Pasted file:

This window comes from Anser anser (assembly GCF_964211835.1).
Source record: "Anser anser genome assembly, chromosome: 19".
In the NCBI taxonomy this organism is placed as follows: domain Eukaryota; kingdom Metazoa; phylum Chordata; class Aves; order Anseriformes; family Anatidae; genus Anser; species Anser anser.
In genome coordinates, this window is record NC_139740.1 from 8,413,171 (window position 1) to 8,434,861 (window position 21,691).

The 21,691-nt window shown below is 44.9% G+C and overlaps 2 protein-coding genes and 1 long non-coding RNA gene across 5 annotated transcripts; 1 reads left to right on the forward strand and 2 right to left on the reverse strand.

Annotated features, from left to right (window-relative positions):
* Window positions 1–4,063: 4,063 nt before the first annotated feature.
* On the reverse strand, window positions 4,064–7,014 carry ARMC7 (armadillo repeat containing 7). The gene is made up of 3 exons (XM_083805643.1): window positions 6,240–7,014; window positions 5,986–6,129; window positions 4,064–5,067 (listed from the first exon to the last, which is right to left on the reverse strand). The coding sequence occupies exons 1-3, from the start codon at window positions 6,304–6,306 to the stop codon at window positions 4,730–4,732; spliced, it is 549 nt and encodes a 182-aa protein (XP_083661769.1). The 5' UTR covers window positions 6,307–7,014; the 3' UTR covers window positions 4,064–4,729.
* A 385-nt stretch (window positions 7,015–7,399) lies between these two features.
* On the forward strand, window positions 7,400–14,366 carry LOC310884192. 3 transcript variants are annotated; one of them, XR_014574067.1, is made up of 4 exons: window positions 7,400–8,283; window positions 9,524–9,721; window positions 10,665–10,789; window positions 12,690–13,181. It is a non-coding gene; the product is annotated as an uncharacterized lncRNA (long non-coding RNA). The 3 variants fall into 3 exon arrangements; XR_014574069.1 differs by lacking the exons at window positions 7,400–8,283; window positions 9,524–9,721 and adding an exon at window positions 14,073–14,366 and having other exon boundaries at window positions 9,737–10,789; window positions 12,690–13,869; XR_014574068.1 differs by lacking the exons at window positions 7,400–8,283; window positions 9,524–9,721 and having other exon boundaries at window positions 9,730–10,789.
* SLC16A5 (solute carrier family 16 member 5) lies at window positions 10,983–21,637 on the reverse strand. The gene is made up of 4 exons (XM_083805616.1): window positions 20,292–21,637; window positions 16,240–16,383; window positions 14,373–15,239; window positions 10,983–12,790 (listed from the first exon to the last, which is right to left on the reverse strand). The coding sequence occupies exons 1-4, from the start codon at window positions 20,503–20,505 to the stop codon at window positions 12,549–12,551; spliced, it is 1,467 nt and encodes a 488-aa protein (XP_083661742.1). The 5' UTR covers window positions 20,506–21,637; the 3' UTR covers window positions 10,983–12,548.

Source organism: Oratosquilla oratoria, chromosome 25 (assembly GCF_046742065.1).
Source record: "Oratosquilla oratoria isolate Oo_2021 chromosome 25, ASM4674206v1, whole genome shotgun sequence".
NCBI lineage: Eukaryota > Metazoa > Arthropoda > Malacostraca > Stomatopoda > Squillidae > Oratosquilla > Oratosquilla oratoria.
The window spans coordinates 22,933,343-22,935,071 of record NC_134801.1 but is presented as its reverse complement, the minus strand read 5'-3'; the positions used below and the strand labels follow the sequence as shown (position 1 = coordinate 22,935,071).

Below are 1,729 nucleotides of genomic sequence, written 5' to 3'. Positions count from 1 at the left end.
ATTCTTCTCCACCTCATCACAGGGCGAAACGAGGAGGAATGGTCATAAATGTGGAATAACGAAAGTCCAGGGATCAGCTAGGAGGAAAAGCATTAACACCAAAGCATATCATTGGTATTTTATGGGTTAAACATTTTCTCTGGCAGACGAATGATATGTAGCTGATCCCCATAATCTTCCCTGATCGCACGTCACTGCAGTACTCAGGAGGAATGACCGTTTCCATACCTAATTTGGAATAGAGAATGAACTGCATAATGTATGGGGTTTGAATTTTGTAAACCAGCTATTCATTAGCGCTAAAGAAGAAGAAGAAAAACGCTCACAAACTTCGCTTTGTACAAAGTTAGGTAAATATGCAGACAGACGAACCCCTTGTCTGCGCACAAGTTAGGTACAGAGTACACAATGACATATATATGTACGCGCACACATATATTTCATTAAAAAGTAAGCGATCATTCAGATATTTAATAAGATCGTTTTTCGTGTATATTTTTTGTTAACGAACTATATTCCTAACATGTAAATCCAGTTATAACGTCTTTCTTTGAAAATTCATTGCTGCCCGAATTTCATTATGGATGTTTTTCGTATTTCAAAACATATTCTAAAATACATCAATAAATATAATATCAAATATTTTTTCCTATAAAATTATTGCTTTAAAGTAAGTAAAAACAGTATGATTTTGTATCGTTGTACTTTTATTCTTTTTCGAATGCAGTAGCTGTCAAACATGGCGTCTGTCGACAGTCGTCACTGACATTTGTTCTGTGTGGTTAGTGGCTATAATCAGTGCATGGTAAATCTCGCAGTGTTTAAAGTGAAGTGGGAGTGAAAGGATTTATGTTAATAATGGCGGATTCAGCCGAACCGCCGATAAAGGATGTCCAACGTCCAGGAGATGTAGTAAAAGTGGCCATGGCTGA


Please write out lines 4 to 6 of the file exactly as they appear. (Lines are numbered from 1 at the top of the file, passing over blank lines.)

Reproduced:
In genome coordinates, this window is record NC_139740.1 from 8,413,171 (window position 1) to 8,434,861 (window position 21,691).

The 21,691-nt window shown below is 44.9% G+C and overlaps 2 protein-coding genes and 1 long non-coding RNA gene across 5 annotated transcripts; 1 reads left to right on the forward strand and 2 right to left on the reverse strand.

Annotated features, from left to right (window-relative positions):